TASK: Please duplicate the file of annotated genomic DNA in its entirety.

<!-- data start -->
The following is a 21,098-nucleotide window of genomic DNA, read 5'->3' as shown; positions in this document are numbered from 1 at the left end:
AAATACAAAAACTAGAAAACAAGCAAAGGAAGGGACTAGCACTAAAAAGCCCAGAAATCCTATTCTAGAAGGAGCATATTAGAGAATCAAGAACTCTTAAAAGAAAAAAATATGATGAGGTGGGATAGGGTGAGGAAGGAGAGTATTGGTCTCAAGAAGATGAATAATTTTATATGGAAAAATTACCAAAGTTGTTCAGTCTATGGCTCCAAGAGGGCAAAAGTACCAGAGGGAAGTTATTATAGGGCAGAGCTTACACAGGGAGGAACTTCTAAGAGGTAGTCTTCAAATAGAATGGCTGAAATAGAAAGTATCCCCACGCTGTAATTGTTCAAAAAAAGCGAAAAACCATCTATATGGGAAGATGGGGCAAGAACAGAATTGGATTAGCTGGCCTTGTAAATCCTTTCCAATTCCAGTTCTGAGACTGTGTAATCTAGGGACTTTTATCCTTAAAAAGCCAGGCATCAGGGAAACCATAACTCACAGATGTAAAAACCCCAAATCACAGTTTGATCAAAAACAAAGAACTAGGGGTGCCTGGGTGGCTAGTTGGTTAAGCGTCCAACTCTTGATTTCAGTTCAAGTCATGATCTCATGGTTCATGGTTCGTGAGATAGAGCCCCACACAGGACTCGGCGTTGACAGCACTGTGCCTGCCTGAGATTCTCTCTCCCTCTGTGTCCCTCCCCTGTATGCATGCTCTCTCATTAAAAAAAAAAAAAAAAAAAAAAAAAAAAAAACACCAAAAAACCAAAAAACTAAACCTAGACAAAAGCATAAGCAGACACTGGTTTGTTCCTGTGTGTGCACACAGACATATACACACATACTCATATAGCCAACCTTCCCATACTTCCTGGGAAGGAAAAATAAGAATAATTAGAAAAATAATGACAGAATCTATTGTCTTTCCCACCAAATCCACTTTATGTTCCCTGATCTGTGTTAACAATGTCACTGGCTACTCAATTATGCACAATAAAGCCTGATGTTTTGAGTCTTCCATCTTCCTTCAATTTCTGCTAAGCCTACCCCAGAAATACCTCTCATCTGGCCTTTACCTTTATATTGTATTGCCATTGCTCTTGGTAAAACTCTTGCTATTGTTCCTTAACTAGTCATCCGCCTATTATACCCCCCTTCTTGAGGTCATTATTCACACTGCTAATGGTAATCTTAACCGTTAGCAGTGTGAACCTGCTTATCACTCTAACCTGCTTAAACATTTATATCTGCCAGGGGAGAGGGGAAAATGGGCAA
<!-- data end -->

The following is a 21,098-nucleotide window of genomic DNA, read 5'->3' as shown; positions in this document are numbered from 1 at the left end:
AAATACAAAAACTAGAAAACAAGCAAAGGAAGGGACTAGCACTAAAAAGCCCAGAAATCCTATTCTAGAAGGAGCATATTAGAGAATCAAGAACTCTTAAAAGAAAAAAATATGATGAGGTGGGATAGGGTGAGGAAGGAGAGTATTGGTCTCAAGAAGATGAATAATTTTATATGGAAAAATTACCAAAGTTGTTCAGTCTATGGCTCCAAGAGGGCAAAAGTACCAGAGGGAAGTTATTATAGGGCAGAGCTTACACAGGGAGGAACTTCTAAGAGGTAGTCTTCAAATAGAATGGCTGAAATAGAAAGTATCCCCACGCTGTAATTGTTCAAAAAAAGCGAAAAACCATCTATATGGGAAGATGGGGCAAGAACAGAATTGGATTAGCTGGCCTTGTAAATCCTTTCCAATTCCAGTTCTGAGACTGTGTAATCTAGGGACTTTTATCCTTAAAAAGCCAGGCATCAGGGAAACCATAACTCACAGATGTAAAAACCCCAAATCACAGTTTGATCAAAAACAAAGAACTAGGGGTGCCTGGGTGGCTAGTTGGTTAAGCGTCCAACTCTTGATTTCAGTTCAAGTCATGATCTCATGGTTCATGGTTCGTGAGATAGAGCCCCACACAGGACTCGGCGTTGACAGCACTGTGCCTGCCTGAGATTCTCTCTCCCTCTGTGTCCCTCCCCTGTATGCATGCTCTCTCATTAAAAAAAAAAAAAAAAAAAAAAAAAAAAAAACACCAAAAAACCAAAAAACTAAACCTAGACAAAAGCATAAGCAGACACTGGTTTGTTCCTGTGTGTGCACACAGACATATACACACATACTCATATAGCCAACCTTCCCATACTTCCTGGGAAGGAAAAATAAGAATAATTAGAAAAATAATGACAGAATCTATTGTCTTTCCCACCAAATCCACTTTATGTTCCCTGATCTGTGTTAACAATGTCACTGGCTACTCAATTATGCACAATAAAGCCTGATGTTTTGAGTCTTCCATCTTCCTTCAATTTCTGCTAAGCCTACCCCAGAAATACCTCTCATCTGGCCTTTACCTTTATATTGTATTGCCATTGCTCTTGGTAAAACTCTTGCTATTGTTCCTTAACTAGTCATCCGCCTATTATACCCCCCTTCTTGAGGTCATTATTCACACTGCTAATGGTAATCTTAACCGTTAGCAGTGTGAACCTGCTTATCACTCTAACCTGCTTAAACATTTATATCTGCCAGGGGAGAGGGGAAAATGGGCAA